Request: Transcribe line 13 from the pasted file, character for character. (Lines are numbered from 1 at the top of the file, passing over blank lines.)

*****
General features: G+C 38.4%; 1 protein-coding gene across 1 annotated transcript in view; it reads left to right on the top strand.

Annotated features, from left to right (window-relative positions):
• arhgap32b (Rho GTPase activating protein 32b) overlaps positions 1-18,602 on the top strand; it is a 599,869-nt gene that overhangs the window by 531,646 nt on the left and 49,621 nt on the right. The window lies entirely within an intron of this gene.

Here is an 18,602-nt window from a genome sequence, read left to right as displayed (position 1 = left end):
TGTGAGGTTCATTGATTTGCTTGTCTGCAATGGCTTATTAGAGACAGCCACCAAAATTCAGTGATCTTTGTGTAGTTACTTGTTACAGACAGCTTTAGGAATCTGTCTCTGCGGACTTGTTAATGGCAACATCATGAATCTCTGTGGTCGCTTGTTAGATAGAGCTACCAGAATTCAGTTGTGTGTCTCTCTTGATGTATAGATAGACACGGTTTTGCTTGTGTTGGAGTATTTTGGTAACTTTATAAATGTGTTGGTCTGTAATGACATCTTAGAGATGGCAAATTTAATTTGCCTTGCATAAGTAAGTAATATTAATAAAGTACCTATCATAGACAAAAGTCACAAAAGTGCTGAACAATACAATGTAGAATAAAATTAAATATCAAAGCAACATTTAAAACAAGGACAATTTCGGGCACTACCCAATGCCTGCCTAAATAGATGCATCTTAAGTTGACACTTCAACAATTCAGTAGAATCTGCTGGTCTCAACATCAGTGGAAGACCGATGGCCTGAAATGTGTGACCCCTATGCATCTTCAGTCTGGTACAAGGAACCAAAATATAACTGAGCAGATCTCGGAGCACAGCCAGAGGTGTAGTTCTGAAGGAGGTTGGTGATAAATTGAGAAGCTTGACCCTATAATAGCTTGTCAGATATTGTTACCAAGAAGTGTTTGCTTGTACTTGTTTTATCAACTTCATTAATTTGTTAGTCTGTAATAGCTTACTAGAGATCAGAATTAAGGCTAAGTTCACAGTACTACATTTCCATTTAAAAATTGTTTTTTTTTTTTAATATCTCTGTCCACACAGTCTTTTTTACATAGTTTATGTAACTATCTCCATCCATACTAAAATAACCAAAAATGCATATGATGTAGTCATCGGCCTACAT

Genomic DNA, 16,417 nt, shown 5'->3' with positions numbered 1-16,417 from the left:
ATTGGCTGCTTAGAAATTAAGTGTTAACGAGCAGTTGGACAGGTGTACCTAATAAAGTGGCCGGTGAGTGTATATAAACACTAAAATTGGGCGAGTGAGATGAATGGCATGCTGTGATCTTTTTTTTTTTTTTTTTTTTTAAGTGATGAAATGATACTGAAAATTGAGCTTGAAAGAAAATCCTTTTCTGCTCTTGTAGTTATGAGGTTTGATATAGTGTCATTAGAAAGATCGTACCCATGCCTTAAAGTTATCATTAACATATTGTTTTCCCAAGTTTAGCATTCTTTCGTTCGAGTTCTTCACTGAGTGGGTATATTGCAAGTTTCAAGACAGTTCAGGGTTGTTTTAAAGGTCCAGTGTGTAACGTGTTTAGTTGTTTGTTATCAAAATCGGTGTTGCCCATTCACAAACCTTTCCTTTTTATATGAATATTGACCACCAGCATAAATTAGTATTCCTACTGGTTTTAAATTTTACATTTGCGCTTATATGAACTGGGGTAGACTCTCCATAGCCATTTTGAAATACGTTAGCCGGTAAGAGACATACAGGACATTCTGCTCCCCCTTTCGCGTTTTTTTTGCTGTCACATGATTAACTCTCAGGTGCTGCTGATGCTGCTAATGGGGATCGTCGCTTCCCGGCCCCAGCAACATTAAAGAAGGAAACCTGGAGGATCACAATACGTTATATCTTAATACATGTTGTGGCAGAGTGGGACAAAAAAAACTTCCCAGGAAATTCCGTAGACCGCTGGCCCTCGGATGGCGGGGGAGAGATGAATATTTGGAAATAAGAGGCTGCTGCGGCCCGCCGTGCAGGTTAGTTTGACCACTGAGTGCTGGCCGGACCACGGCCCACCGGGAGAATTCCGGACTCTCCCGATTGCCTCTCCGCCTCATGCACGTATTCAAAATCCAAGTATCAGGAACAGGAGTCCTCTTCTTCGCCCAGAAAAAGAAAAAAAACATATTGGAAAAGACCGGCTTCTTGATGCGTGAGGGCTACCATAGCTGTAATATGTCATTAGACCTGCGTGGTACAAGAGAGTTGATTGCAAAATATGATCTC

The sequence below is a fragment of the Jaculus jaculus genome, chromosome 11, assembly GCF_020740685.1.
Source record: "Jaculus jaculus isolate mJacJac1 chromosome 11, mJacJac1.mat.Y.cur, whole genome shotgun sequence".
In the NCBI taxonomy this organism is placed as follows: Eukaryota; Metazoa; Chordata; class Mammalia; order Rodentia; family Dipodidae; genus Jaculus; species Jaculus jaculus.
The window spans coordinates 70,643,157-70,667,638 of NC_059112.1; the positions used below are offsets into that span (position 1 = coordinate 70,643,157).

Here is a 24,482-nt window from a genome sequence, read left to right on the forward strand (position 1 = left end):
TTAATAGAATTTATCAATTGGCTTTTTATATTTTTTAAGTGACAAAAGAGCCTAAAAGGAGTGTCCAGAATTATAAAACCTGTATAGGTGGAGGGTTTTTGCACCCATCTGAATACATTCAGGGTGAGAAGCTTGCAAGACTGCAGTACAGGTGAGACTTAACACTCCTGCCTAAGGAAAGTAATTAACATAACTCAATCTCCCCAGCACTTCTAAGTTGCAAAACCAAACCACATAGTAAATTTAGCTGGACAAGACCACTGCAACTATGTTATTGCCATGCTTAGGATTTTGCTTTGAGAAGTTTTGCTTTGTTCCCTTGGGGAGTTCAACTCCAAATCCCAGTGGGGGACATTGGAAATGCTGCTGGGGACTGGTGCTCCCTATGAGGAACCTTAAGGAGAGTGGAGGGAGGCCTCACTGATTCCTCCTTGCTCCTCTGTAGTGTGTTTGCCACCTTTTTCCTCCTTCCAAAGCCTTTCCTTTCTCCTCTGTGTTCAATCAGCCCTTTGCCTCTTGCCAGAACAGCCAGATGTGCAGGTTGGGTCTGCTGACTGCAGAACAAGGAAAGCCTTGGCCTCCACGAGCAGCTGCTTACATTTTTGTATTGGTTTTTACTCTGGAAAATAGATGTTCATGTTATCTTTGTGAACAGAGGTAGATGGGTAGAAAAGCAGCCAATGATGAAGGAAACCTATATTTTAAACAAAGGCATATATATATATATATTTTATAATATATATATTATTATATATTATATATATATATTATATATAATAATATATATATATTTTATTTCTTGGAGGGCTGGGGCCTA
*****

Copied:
TTAATAGAATTTATCAATTGGCTTTTTATATTTTTTAAGTGACAAAAGAGCCTAAAAGGAGTGTCCAGAATTATAAAACCTGTATAGGTGGAGGGTTTTTGCACCCATCTGAATACATTCAGGGTGAGAAGCTTGCAAGACTGCAGTACAGGTGAGACTTAACACTCCTGCCTAAGGAAAGTAATTAACATAACTCAATCTCCCCAGCACTTCTAAGTTGCAAAACCAAACCACATAGTAAATTTAGCTGGACAAGACCACTGCAACTATGTTATTGCCATGCTTAGGATTTTGCTTTGAGAAGTTTTGCTTTGTTCCCTTGGGGAGTTCAACTCCAAATCCCAGTGGGGGACATTGGAAATGCTGCTGGGGACTGGTGCTCCCTATGAGGAACCTTAAGGAGAGTGGAGGGAGGCCTCACTGATTCCTCCTTGCTCCTCTGTAGTGTGTTTGCCACCTTTTTCCTCCTTCCAAAGCCTTTCCTTTCTCCTCTGTGTTCAATCAGCCCTTTGCCTCTTGCCAGAACAGCCAGATGTGCAGGTTGGGTCTGCTGACTGCAGAACAAGGAAAGCCTTGGCCTCCACGAGCAGCTGCTTACATTTTTGTATTGGTTTTTACTCTGGAAAATAGATGTTCATGTTATCTTTGTGAACAGAGGTAGATGGGTAGAAAAGCAGCCAATGATGAAGGAAACCTATATTTTAAACAAAGGCATATATATATATATATTTTATAATATATATATTATTATATATTATATATATATATTATATATAATAATATATATATATTTTATTTCTTGGAGGGCTGGGGCCTA